MARYLAND GOV.-ELECT Larry Hogan’s successful campaign was based on a promise to roll back taxes, which he said could be easily achieved by eliminating $1.75 billion in wasteful state spending. Now Mr. Hogan (R) has dropped the facile talk of “waste, fraud and abuse” and warns in somber tones that painful reductions in state spending are coming, while the promised tax cuts may have to wait.

In fact, spending cuts were never going to be as simple as Mr. Hogan suggested during the campaign, nor quite as agonizing as he hints they will be now.

Maryland has run a structural deficit for many years, and successive governors have found various ways to close the gap year after year. Those ways haven’t always been wise. But Maryland is one of just seven states that emerged from the “Great Recession” with its AAA bond rating intact.

The state’s problems derive mainly from its dependence on federal spending, which accounts for more than a quarter of Maryland’s economy. That spending has contracted sharply in the past couple of years, squeezing state revenue.

According to estimates, Maryland faces a shortfall of $1.2 billion out of $32 billion in projected spending between now and July 2016. It’s not clear whether Gov. Martin O’Malley, a Democrat, will order significant cuts before he leaves office Jan. 21.

Mr. Hogan, to his credit, has begun leveling with state residents. His promised tax cuts could have to wait, he says; Maryland will not undertake slash-and-burn rate reductions like those that have left Kansas a fiscal basket case.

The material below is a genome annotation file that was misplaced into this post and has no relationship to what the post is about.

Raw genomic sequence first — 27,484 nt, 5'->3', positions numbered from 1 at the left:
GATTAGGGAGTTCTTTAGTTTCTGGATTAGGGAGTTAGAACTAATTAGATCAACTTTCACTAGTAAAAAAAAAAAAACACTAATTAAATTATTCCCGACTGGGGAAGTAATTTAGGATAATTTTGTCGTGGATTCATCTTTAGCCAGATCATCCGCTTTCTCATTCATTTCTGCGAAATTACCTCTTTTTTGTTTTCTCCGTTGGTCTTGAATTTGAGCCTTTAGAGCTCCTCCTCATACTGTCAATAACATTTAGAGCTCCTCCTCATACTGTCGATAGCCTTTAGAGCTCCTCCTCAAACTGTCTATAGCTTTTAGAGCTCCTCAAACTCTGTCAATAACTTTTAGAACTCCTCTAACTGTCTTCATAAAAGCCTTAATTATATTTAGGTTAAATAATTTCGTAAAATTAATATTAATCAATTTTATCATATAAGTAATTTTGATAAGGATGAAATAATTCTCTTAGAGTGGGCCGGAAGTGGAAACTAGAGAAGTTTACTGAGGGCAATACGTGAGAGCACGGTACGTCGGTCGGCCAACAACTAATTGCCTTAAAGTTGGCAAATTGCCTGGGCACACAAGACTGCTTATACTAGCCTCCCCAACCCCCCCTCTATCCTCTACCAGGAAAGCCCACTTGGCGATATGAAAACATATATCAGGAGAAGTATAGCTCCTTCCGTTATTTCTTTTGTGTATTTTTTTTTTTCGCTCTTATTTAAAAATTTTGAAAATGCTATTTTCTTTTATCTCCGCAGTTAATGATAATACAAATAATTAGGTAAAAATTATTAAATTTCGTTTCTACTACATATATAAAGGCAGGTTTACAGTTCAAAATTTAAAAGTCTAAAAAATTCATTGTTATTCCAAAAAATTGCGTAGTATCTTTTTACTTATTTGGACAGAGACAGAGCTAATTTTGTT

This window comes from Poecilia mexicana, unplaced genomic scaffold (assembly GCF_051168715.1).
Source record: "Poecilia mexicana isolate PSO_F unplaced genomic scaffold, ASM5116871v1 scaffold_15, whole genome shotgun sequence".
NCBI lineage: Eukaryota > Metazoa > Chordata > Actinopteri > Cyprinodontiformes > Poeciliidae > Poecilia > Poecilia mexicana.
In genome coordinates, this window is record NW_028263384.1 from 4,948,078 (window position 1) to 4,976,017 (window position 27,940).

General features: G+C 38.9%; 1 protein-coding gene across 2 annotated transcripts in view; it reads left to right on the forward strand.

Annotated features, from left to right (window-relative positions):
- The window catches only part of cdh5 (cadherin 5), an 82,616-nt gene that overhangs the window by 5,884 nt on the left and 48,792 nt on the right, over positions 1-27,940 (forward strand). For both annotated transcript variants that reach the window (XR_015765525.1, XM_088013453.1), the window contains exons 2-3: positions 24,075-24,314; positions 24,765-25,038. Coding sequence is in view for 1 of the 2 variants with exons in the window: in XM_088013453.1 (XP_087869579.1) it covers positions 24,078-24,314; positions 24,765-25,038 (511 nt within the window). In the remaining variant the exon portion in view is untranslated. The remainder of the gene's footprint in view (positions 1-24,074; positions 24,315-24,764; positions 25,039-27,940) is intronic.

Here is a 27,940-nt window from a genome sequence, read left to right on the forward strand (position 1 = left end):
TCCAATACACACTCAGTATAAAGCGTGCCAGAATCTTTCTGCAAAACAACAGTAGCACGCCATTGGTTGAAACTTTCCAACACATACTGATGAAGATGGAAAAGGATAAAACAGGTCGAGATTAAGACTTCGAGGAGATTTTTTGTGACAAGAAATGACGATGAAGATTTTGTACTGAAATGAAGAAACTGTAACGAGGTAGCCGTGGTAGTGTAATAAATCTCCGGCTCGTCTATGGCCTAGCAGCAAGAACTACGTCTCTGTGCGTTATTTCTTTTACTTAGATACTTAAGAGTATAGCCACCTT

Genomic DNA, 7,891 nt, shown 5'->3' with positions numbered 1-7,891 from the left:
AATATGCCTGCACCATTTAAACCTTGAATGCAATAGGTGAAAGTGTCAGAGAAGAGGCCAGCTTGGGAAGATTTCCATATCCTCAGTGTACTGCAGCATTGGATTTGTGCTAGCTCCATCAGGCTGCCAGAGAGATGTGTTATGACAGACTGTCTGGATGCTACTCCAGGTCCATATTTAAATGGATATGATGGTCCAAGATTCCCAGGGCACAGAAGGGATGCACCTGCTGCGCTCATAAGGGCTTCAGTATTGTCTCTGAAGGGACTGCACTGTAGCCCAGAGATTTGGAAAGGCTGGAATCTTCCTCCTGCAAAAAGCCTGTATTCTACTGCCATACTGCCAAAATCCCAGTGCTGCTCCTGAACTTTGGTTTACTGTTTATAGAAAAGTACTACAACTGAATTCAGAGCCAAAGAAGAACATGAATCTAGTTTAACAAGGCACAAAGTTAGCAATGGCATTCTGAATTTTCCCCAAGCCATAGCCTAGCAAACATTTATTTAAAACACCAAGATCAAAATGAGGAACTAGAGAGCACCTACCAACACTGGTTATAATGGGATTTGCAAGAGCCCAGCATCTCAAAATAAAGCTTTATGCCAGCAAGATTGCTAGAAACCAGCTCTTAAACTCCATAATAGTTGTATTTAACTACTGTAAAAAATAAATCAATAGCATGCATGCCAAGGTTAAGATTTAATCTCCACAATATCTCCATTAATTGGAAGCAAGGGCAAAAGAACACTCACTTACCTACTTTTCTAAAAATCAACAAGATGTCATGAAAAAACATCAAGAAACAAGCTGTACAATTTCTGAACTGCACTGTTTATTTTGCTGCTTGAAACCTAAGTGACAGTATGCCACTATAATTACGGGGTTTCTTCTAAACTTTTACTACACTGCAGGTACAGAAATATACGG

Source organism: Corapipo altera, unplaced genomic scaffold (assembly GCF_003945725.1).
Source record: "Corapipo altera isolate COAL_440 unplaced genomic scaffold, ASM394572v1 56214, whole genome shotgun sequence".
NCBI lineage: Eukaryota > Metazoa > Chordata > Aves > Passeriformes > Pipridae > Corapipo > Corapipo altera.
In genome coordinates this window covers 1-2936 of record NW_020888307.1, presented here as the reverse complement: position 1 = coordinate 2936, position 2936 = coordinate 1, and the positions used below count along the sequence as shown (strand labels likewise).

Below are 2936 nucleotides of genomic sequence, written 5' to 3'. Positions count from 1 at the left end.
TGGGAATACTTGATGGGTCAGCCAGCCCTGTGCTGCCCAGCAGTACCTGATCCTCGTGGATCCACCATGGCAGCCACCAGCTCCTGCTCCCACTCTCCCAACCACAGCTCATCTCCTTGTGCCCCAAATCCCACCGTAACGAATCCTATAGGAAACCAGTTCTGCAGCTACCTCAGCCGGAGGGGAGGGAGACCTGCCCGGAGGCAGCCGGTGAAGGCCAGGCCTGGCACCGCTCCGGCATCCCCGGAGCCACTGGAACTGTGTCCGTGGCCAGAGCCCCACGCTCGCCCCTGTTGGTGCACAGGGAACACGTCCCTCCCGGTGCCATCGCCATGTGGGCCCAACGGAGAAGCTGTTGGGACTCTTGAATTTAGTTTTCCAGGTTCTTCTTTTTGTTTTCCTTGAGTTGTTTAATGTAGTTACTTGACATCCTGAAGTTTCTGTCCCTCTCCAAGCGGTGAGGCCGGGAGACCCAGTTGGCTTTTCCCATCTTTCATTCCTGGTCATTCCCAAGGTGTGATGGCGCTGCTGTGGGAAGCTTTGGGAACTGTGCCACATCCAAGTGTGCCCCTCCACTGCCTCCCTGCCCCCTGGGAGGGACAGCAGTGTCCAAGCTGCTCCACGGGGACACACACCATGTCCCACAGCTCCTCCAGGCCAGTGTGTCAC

Tough decisions are coming. Nearly 85 cents of every dollar in state spending goes to education, health care and public safety. No real budget scalpel will spare those areas.

Mr. O’Malley, whose two terms in office spanned the recession, made some real cuts along with increasing taxes; he also engaged in budgetary gimmickry. He did not fully repair the damage done by years of shortchanging pension and health insurance funds for retired state employees. He raided special funds for transportation and preserving open space to make ends meet in the general fund. He ran up the bond borrowing nearly to its self-imposed ceiling, saddling the budget with interest on the debt that will weigh on the state for many years.

The test for Mr. Hogan will be to find genuine spending trims, including by changing funding formulas for core priorities that guarantee spending increases over time. In many cases, that will require legislative action, meaning the assent of Democrats who control the General Assembly.

Mr. Hogan has been silent about where the cuts will land, which suggests he is also being cautious. Slash education spending, and creative and talented people will go elsewhere. Slash spending on transportation infrastructure, and Maryland will be a less attractive headquarters for businesses. Slash health-care spending and residents’ quality of life will suffer.

As he has acknowledged, the state faces “very difficult decisions.” Now that he has recalibrated his rhetoric to fit the realities of governing, Mr. Hogan, who won a solid majority at the polls, is well positioned to make them.